Referring to FIG. 2, the SCP 40 preferably includes an IPP interface 50 for generating messages to, and interpreting messages from, the IPP 16. As shown in FIG. 3, the IPP interface 50 generates a routing query message 52 and expects a routing response message 54 in return. The routing query message includes a message header 56 and a transaction ID 58 identifying the type of message and a unique number assigned to the telephone call, respectively. The routing query message 52 also includes the dialed number 60 and the calling party's number 62. The routing query message 52 may optionally include a segment containing collected digits 64 so that any digits collected through a play and collect menu in the local exchange network 14 may be passed on through the agent 28 at the call service center 26 assigned to the telephone call. Another optional field in the routing query message is an optional parameter field 66 which may be used for future expansion and adaptability of the network 10. The routing response message 54 also includes a header 68 and transaction ID 70 along with the route response 72 generated by the IPP 16. Additionally modified or new parameters 74 are optionally included in the message returned by the IPP 16. The route response 72 may be a ten digit number or a trunk group identifier with outpulse digits. The IPP interface 50 also preferably includes default instruction logic 76 for routing a caller-paid telephone call originating in the local exchange network to one of the service centers 26 in the event that there is no response from the IPP 16. In one embodiment, the interface between the SCP 40 and the IPP is TCP/IP. Other communication interfaces, such as SS7 may also be used.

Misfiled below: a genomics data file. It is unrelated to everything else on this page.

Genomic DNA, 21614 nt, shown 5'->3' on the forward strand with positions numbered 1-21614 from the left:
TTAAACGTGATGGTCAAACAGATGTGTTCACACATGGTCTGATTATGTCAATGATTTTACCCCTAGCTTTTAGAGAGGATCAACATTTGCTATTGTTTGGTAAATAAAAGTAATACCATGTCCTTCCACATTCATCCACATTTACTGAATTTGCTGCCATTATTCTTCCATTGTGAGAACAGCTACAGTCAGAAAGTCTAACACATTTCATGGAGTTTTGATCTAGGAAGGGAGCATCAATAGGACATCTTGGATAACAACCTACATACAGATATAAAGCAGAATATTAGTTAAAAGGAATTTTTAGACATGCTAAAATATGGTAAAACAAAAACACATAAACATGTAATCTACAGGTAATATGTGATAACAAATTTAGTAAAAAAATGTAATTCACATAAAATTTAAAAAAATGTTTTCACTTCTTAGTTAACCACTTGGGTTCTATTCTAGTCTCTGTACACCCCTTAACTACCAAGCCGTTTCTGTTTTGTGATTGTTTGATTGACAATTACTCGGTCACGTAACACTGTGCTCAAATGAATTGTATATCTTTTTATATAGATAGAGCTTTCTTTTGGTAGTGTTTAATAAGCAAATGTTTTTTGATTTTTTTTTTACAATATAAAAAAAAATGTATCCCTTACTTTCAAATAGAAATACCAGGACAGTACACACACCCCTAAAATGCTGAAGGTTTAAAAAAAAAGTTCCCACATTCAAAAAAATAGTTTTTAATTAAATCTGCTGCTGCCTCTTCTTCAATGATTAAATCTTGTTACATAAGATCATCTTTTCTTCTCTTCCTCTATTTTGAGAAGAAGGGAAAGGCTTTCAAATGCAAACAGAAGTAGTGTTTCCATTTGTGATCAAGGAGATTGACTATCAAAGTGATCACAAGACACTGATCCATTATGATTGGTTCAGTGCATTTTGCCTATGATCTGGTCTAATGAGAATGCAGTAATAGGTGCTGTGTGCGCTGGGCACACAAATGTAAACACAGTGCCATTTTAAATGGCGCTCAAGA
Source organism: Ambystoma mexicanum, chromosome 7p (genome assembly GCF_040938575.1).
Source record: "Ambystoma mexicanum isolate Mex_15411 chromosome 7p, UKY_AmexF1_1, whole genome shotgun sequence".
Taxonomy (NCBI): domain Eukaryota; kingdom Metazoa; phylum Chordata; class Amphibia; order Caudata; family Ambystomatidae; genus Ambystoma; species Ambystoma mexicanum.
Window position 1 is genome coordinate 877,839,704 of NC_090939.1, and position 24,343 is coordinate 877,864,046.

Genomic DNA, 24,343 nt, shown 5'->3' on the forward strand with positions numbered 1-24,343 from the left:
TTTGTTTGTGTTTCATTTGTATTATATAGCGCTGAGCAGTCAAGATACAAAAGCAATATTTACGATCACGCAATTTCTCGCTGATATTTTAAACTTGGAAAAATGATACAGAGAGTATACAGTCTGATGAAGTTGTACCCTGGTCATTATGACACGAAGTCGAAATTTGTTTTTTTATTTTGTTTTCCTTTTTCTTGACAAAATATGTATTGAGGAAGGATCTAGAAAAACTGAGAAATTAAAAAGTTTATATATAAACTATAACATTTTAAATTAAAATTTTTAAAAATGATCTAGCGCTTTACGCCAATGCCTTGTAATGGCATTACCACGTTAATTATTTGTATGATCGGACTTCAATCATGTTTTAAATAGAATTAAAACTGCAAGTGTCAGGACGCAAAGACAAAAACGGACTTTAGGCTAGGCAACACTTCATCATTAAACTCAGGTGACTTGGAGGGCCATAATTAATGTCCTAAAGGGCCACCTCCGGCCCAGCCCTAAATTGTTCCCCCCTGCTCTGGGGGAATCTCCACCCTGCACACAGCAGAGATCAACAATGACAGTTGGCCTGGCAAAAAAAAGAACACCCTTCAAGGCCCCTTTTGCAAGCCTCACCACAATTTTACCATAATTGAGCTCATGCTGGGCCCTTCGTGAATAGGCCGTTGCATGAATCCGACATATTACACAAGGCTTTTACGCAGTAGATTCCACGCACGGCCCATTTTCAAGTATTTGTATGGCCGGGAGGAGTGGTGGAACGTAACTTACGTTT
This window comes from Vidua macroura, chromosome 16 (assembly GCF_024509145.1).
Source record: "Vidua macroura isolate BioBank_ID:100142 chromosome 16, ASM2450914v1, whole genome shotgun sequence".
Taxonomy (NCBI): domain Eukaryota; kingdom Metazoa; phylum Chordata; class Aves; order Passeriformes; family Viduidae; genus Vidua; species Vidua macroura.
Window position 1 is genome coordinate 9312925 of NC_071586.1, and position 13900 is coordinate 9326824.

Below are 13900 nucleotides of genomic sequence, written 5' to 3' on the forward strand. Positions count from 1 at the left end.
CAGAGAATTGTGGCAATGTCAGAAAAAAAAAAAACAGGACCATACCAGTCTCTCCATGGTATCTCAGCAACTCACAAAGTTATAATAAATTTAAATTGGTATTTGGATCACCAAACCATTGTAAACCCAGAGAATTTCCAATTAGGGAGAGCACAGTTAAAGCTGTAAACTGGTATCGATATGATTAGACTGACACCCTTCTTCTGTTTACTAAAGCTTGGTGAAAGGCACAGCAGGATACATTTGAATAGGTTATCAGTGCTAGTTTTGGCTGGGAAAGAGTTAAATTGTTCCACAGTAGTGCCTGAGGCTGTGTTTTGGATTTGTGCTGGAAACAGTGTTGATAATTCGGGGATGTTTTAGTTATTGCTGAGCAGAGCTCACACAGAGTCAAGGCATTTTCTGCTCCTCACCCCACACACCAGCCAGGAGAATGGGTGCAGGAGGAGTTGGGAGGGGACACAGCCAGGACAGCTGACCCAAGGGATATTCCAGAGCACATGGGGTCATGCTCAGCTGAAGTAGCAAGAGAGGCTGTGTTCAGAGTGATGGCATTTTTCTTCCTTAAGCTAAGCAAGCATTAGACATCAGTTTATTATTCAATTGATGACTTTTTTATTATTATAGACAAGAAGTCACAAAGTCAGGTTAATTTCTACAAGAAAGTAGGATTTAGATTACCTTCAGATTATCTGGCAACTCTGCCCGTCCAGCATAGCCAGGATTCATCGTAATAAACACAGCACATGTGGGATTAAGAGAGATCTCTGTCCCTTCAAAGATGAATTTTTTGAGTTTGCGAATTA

Utilizing the network 10 described above, a preferred method of utilizing the common architecture for routing both caller-paid telephone calls from a local exchange network 14 and toll free telephone calls from interexchange networks 12 using an intelligent processing platform 16 is described below. Referring to FIG. 4, a caller-paid telephone call in a local exchange network 14 comes in over a voice line or trunk to the SSP 38 (at step 76). The telephone call then encounters an AIN trigger (at step 78). Recognizing that the telephone call requires AIN processing, the SSP sends a query to the SCP 40 via the STP 42 for routing instructions (at step 80). The service logic 51 in the SCP 50 recognizes the call is directed to a call service center and will require the generation of a routing query message 52 to query the IPP for routing instructions (at step 82). The SCP next launches the query to the IPP 16 (at step 84). The routing query message 52 includes at least the dialed number 60. The message may also contain the calling party's number 62 and the other information described above.

In an alternative embodiment, the routing query message sent from the SCP to the IPP may only include a portion of the calling party's number 62 in order to preserve privacy. For example, if the local exchange network containing the SCP is owned by a first enterprise and the IPP is owned by a second enterprise, the first enterprise may only wish to disclose a portion of the calling party's number to the IPP. Preferably, the routing query message 52 contains enough of the calling party's number, such as the area code or the area code and prefix, to allow the IPP to make an informed routing determination.